David Bowie (born David Robert Jones, January 8, 1947–January 10, 2016) was an influential musician and actor, actively creating music from the 1960s until his death in 2016. He traversed through many genres and styles, and oftentimes has influenced, worked with, and coincided with Nine Inch Nails.
In support of his 1995 Outside album, he co-headlined the Dissonance tour with NIN, and both bands would collaborate on each other's repertoire in between sets. He also appears briefly in Closure, chatting backstage as well as performing "Hurt" with NIN.
Inspiration and samples
Trent Reznor said in interviews that he played Low constantly during the recording of The Downward Spiral for inspiration. Incidentally, Reznor has been accused of using the main melody from Bowie's 1980 instrumental single "Crystal Japan" in Nine Inch Nails' 1994 track "A Warm Place." Reznor explained the similarity in an interview. The half-song, half-instrumental approach of Low was also a reference point as The Fragile was being written.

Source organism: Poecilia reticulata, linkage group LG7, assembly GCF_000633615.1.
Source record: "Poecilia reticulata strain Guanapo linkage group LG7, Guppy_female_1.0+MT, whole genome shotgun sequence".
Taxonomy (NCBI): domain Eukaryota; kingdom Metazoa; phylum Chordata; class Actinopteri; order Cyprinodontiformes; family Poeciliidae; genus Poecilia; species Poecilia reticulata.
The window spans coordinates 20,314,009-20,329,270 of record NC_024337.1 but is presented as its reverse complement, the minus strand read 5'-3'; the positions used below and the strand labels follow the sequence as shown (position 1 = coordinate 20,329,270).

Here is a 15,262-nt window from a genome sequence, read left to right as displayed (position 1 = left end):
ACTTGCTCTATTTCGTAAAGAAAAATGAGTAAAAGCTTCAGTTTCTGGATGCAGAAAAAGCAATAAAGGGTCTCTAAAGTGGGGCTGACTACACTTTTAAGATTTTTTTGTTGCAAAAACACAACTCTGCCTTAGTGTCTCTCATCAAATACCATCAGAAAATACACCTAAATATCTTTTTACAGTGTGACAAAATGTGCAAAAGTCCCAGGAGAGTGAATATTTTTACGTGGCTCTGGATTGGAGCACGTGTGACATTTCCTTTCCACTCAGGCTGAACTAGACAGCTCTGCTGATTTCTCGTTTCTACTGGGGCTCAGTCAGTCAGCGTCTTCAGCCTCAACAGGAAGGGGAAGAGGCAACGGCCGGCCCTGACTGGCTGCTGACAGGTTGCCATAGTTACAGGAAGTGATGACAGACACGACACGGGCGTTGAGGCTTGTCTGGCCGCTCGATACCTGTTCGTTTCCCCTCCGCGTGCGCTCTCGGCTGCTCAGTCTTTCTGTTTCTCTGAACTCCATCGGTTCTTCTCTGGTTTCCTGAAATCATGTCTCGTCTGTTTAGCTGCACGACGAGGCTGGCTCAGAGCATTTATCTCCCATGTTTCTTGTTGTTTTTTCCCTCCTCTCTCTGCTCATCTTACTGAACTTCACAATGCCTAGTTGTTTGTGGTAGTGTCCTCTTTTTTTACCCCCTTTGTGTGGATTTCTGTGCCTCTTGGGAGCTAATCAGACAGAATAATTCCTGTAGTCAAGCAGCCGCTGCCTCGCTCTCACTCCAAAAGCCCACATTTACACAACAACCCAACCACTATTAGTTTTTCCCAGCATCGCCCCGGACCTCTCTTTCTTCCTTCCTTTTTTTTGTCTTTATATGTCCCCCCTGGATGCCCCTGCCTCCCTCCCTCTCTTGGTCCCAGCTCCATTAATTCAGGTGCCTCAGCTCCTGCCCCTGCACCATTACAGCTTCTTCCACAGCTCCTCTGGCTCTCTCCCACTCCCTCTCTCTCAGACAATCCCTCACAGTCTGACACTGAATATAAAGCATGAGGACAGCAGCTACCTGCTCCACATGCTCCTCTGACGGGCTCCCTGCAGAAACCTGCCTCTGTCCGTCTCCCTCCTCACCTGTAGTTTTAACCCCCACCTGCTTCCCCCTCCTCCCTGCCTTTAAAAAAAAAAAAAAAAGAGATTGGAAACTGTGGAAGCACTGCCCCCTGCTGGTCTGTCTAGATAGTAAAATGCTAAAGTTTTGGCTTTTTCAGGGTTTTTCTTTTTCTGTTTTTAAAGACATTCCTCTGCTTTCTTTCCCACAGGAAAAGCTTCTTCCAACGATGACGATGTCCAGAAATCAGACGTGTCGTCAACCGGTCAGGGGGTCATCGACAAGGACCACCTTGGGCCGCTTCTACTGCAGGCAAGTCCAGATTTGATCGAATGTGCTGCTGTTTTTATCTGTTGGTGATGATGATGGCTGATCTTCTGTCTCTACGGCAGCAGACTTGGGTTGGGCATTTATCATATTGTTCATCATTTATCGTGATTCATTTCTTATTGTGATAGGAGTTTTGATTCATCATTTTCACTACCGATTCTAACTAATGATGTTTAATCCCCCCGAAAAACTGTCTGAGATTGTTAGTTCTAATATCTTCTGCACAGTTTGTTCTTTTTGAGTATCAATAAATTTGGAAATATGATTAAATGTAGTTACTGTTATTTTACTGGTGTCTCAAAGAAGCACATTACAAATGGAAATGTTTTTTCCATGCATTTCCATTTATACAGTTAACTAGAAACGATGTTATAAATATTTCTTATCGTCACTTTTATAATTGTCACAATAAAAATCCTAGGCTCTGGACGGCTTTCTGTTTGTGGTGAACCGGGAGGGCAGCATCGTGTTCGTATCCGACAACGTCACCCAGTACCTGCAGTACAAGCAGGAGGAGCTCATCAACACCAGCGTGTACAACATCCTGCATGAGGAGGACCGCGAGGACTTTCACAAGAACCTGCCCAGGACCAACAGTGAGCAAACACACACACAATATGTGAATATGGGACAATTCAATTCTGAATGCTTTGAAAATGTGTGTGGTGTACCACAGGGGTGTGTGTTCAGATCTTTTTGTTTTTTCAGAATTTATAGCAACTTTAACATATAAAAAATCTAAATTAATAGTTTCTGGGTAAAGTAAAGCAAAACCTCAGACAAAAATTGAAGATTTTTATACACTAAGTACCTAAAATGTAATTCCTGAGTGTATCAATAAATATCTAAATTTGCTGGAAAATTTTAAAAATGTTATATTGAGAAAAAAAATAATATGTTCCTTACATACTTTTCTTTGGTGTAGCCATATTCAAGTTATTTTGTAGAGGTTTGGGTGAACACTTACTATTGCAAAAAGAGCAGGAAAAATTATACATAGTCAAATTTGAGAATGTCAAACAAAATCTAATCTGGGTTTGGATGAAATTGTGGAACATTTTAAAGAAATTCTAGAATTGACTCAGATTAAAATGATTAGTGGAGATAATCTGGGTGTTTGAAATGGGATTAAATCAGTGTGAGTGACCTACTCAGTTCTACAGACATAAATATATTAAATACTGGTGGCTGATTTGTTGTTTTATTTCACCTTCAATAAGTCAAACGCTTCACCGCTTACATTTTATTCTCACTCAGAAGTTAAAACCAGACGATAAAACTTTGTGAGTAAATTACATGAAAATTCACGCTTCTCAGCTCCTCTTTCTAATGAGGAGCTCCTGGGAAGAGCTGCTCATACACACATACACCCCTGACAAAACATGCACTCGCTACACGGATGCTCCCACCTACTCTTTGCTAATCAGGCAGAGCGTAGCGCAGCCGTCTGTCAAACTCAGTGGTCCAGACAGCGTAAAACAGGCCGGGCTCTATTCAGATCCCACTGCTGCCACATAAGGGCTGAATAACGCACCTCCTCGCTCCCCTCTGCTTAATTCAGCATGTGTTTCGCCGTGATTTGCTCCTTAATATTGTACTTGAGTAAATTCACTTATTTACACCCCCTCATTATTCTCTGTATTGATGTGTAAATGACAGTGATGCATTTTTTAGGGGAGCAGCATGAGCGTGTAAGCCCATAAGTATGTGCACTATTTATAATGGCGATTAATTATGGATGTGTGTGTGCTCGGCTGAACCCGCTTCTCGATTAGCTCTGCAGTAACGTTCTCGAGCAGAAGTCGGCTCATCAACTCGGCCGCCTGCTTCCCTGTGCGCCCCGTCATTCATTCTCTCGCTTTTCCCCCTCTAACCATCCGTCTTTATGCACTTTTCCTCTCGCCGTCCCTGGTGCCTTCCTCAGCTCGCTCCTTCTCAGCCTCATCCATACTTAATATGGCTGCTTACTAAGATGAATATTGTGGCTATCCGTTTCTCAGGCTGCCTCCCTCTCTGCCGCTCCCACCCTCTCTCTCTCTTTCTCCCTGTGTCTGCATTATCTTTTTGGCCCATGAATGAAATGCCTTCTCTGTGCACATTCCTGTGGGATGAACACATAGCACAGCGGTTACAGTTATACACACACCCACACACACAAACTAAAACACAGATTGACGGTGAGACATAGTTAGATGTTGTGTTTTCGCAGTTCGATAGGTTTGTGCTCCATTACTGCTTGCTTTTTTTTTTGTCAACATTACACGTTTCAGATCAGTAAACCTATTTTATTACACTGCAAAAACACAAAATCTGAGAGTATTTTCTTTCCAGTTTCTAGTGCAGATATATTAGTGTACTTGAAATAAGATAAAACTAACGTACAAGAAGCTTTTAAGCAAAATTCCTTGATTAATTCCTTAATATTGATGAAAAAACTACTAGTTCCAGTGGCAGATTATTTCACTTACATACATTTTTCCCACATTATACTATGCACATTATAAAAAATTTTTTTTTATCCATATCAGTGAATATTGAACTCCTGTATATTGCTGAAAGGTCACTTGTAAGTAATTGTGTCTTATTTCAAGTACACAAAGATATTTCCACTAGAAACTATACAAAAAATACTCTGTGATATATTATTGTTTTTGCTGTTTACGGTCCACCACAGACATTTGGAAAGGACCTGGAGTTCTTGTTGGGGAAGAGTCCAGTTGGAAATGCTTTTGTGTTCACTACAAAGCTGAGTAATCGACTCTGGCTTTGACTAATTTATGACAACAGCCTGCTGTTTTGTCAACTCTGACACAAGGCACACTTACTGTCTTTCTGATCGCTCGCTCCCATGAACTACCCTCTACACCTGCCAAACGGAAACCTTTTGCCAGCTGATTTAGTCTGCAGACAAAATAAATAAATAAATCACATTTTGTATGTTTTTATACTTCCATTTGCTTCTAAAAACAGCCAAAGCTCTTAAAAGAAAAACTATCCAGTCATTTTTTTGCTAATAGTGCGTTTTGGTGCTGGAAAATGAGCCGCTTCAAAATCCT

The line "falls wanking to the floor" from Bowie's 1973 song "Time" was featured in several remixes of "Mr. Self Destruct" from Further Down the Spiral. A reversed sample from the end of Bowie's "It's No Game" runs through the background of "Pinion".
Bowie also possibly drew some influence from Nine Inch Nails. A beat similar to that of "Closer" was used in Bowie's 1997 track "Seven Years In Tibet". The beat that was sampled for "Closer" had been taken from "Nightclubbing" by Iggy Pop, a track that was co-written and produced by Bowie. Taking a cue from photographer Joel-Peter Witkin, the music video for "Closer" contains a scene of a bald woman wearing a black mask with a crucified Jesus on it. Though the influence could have come directly from Witkin instead of "Closer", a similar mask is worn by Gail Ann Dorsey in Bowie's 1997 video for "Dead Man Walking".
Nine Inch Nails Remixes
Body Of Work
Tin Machine is an offshoot rock n' roll band that featured Bowie as lead vocalist and longtime collaborators Reeves Gabrels and Tony & Hunt Sales.
In 2005, Bowie wrote about NIN in "The Immortals" for Rolling Stone, a list of the 100 greatest rock & roll artists of all time (NIN was #94):